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Dollar General takes important new steps towards chemical safety, but must do more to protect customers’ health

Largest discount retailer commits to join the Chemical Footprint Project and phase out 11 more chemicals of concern from select products by 2023   

FOR IMMEDIATE RELEASE 

Press Contact: Deidre Nelms, dnelms@comingcleaninc.org, (802) 251-0203 ext. 711

 

Responding to pressure by investors and community-based organizations, Dollar General committed to become a signatory of and responder to the Chemical Footprint Project by the end of 2022, and expanded its Restricted Substance List (RSL) to 19 chemicals.

 

Representatives from the Campaign for Healthier Solutions were present at the company’s May 25th annual shareholder meeting in Goodlettsville, Tennessee, where they urged Dollar General to eliminate more harmful substances from its products, and expand its chemical policy to apply to more products in more categories, including food and beverages, as well as non-private label products.

 

“We congratulate Dollar General for hearing our demands and taking these important steps,” said José Bravo, National Coordinator of the Campaign for Healthier Solutions. “But the company hasn’t yet acted to restrict toxic chemicals from the food packaging, children’s products, or cookware that our families buy. Its chemical policy could be much stronger. ”

 

A product testing report by the Campaign for Healthier Solutions and Ecology Center released earlier this year found several products sold at Dollar General to contain chemicals of concern, including PVC in a children’s toy, PFAS and BPA in non-stick cookware, and PVC in food can linings.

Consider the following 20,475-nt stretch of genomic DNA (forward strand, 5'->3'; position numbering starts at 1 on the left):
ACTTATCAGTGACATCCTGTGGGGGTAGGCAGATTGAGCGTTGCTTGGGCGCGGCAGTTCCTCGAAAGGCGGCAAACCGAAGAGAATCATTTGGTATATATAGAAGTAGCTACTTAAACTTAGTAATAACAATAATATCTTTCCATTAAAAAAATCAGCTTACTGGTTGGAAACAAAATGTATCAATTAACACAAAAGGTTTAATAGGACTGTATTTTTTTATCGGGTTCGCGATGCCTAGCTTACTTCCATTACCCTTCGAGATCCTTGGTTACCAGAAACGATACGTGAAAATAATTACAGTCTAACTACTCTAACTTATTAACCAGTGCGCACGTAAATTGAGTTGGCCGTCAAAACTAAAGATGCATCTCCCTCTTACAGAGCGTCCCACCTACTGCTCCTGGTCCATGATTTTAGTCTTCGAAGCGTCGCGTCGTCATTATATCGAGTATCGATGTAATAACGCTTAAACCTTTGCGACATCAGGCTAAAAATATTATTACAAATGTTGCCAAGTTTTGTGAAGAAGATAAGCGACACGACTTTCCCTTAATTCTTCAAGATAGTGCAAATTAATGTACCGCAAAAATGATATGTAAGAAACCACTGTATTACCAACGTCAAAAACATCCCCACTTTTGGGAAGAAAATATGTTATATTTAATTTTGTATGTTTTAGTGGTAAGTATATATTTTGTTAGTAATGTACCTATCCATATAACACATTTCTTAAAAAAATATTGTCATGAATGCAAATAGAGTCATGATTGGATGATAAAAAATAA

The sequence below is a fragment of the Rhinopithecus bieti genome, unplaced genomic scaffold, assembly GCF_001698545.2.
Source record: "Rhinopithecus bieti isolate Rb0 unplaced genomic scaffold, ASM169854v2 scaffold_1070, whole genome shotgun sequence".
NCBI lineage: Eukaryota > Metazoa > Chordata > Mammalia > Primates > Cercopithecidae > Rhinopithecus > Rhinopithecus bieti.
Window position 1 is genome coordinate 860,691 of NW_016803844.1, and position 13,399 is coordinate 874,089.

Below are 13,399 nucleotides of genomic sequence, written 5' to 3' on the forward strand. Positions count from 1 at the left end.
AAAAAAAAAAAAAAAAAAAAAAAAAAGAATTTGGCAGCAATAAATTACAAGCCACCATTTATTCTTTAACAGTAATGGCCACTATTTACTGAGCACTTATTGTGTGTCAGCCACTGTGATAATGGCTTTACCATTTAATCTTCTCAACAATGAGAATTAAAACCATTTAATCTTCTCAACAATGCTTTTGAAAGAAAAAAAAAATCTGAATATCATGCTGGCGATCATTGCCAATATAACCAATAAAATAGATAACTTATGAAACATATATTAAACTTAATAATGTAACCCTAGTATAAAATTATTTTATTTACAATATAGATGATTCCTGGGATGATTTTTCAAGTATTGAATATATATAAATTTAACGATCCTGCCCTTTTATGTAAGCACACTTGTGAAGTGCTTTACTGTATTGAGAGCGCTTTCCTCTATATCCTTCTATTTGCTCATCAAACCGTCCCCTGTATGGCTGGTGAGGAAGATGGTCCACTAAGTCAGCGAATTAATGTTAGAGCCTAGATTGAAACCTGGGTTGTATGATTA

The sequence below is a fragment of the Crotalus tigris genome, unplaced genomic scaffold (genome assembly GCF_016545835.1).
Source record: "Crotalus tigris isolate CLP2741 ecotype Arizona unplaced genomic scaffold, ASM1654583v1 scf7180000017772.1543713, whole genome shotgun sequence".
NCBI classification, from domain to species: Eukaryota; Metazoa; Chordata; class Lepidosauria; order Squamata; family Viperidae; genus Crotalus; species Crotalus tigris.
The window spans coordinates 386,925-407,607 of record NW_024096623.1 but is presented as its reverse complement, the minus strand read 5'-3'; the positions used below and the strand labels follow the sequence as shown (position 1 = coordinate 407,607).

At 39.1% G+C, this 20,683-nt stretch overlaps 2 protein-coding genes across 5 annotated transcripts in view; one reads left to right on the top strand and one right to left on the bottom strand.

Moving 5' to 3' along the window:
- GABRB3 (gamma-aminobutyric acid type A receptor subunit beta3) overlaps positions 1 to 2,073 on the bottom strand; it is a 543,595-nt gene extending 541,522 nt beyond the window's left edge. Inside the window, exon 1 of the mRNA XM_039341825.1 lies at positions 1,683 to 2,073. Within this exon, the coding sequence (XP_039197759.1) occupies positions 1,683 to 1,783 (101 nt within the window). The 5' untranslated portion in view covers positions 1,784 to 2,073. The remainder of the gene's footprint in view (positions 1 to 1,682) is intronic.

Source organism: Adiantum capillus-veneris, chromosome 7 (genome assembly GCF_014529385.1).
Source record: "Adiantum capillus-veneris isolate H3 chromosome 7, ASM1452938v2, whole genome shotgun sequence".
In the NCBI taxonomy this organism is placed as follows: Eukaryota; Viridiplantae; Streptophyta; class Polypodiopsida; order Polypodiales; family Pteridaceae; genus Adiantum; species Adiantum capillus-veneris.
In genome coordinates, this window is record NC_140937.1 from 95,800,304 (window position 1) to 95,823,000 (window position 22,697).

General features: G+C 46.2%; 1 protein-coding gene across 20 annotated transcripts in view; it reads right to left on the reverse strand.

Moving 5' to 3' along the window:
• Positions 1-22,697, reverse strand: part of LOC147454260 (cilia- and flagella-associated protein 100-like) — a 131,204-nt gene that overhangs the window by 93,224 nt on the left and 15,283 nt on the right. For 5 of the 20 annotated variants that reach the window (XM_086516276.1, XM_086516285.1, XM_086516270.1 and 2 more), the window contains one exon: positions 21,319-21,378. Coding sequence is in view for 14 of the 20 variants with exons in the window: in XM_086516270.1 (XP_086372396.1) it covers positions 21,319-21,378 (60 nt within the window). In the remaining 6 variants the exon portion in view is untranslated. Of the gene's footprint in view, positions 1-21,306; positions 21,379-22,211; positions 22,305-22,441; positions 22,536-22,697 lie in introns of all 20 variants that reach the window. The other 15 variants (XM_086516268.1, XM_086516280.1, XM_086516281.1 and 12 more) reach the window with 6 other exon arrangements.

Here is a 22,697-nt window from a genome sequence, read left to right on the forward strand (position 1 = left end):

“We urge Dollar General to address these chemicals found in the report,” said Bravo.

 

Dollar General’s updated Chemical Policy applies only to its private brand formulated products in Home Cleaning, Beauty, Personal Care, Hardware and Automotive departments. By 2023, the company committed to remove the following added chemicals from its private-label products: 1-bromopropane; asbestos; 1,4-dioxane; Cyclic Aliphatic Bromides Cluster of flame retardants (HBCD); octamethylcyclotetrasiloxane (D4); lead and its compounds; cadmium and its compounds; bisphenol A (BPA); diethyl phthalate (DEP); dibutyl phthalate (DBP); and tetrachloroethylene (TCE).

 

Dollar General has agreed to respond to a survey by the Chemical Footprint Project to measure its chemicals management and hazard reduction programs against best practice. Signatories of the Chemical Footprint Project also agree to encourage companies in their sphere of influence to participate in the project. 

 

The Presbyterian Church (U.S.) and Trinity Health, who own shares in Dollar General and are members of the Investor Environmental Health Network (IEHN), withdrew their shareholder resolution after the company announced these commitments.

 

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The Campaign for Healthier Solutions is a project of the Environmental Justice Health Alliance for Chemical Policy Reform (EJHA) and Coming Clean, that includes environmental justice, public health and community organizations. Launched in 2015, CHS works with discount retailers to adopt responsible hazardous chemical policies. Their 2015 report “A Day Late and a Dollar Short” found that one half of major US dollar stores are located within three miles of a facility that uses or stores hazardous chemicals, disproportionately harming low-income communities and communities of color.  Learn more at www.nontoxicdollarstores.org and follow on Twitter @nontoxdlrstores.